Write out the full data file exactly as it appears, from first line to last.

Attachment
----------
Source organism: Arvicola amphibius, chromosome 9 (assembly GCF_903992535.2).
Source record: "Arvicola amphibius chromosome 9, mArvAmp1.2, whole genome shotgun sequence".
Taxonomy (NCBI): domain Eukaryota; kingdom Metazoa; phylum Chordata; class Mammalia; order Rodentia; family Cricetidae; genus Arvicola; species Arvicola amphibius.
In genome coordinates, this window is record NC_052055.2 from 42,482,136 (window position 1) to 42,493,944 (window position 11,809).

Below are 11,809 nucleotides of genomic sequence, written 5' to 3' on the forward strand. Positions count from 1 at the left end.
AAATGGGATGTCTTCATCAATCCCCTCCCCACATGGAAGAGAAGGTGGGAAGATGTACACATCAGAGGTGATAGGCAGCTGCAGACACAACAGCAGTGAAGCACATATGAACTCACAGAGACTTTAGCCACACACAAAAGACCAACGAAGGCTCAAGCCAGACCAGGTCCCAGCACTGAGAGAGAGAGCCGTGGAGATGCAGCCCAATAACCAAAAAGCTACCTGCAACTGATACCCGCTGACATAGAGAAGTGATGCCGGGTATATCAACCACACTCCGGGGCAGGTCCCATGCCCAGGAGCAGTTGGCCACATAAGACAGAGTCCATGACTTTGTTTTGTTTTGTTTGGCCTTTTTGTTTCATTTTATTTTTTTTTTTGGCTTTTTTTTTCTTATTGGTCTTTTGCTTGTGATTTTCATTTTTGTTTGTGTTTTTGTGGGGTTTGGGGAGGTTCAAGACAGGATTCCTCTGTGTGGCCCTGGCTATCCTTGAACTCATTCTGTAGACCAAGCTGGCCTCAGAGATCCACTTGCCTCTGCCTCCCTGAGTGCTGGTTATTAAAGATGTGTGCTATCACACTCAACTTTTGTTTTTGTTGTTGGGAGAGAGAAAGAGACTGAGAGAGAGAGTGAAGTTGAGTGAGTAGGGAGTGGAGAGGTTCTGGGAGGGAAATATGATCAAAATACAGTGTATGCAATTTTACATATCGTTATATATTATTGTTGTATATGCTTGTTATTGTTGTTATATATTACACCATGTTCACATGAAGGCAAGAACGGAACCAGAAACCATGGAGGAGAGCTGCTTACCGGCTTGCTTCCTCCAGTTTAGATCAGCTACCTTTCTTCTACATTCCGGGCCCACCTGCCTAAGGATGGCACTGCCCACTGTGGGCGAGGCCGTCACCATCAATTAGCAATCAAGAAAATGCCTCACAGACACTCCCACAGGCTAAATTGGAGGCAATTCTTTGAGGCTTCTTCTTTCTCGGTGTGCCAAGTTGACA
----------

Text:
Source organism: Arvicola amphibius, chromosome 9 (assembly GCF_903992535.2).
Source record: "Arvicola amphibius chromosome 9, mArvAmp1.2, whole genome shotgun sequence".
Taxonomy (NCBI): domain Eukaryota; kingdom Metazoa; phylum Chordata; class Mammalia; order Rodentia; family Cricetidae; genus Arvicola; species Arvicola amphibius.
In genome coordinates, this window is record NC_052055.2 from 42,482,136 (window position 1) to 42,493,944 (window position 11,809).

Below are 11,809 nucleotides of genomic sequence, written 5' to 3' on the forward strand. Positions count from 1 at the left end.
AAATGGGATGTCTTCATCAATCCCCTCCCCACATGGAAGAGAAGGTGGGAAGATGTACACATCAGAGGTGATAGGCAGCTGCAGACACAACAGCAGTGAAGCACATATGAACTCACAGAGACTTTAGCCACACACAAAAGACCAACGAAGGCTCAAGCCAGACCAGGTCCCAGCACTGAGAGAGAGAGCCGTGGAGATGCAGCCCAATAACCAAAAAGCTACCTGCAACTGATACCCGCTGACATAGAGAAGTGATGCCGGGTATATCAACCACACTCCGGGGCAGGTCCCATGCCCAGGAGCAGTTGGCCACATAAGACAGAGTCCATGACTTTGTTTTGTTTTGTTTGGCCTTTTTGTTTCATTTTATTTTTTTTTTTGGCTTTTTTTTTCTTATTGGTCTTTTGCTTGTGATTTTCATTTTTGTTTGTGTTTTTGTGGGGTTTGGGGAGGTTCAAGACAGGATTCCTCTGTGTGGCCCTGGCTATCCTTGAACTCATTCTGTAGACCAAGCTGGCCTCAGAGATCCACTTGCCTCTGCCTCCCTGAGTGCTGGTTATTAAAGATGTGTGCTATCACACTCAACTTTTGTTTTTGTTGTTGGGAGAGAGAAAGAGACTGAGAGAGAGAGTGAAGTTGAGTGAGTAGGGAGTGGAGAGGTTCTGGGAGGGAAATATGATCAAAATACAGTGTATGCAATTTTACATATCGTTATATATTATTGTTGTATATGCTTGTTATTGTTGTTATATATTACACCATGTTCACATGAAGGCAAGAACGGAACCAGAAACCATGGAGGAGAGCTGCTTACCGGCTTGCTTCCTCCAGTTTAGATCAGCTACCTTTCTTCTACATTCCGGGCCCACCTGCCTAAGGATGGCACTGCCCACTGTGGGCGAGGCCGTCACCATCAATTAGCAATCAAGAAAATGCCTCACAGACACTCCCACAGGCTAAATTGGAGGCAATTCTTTGAGGCTTCTTCTTTCTCGGTGTGCCAAGTTGACA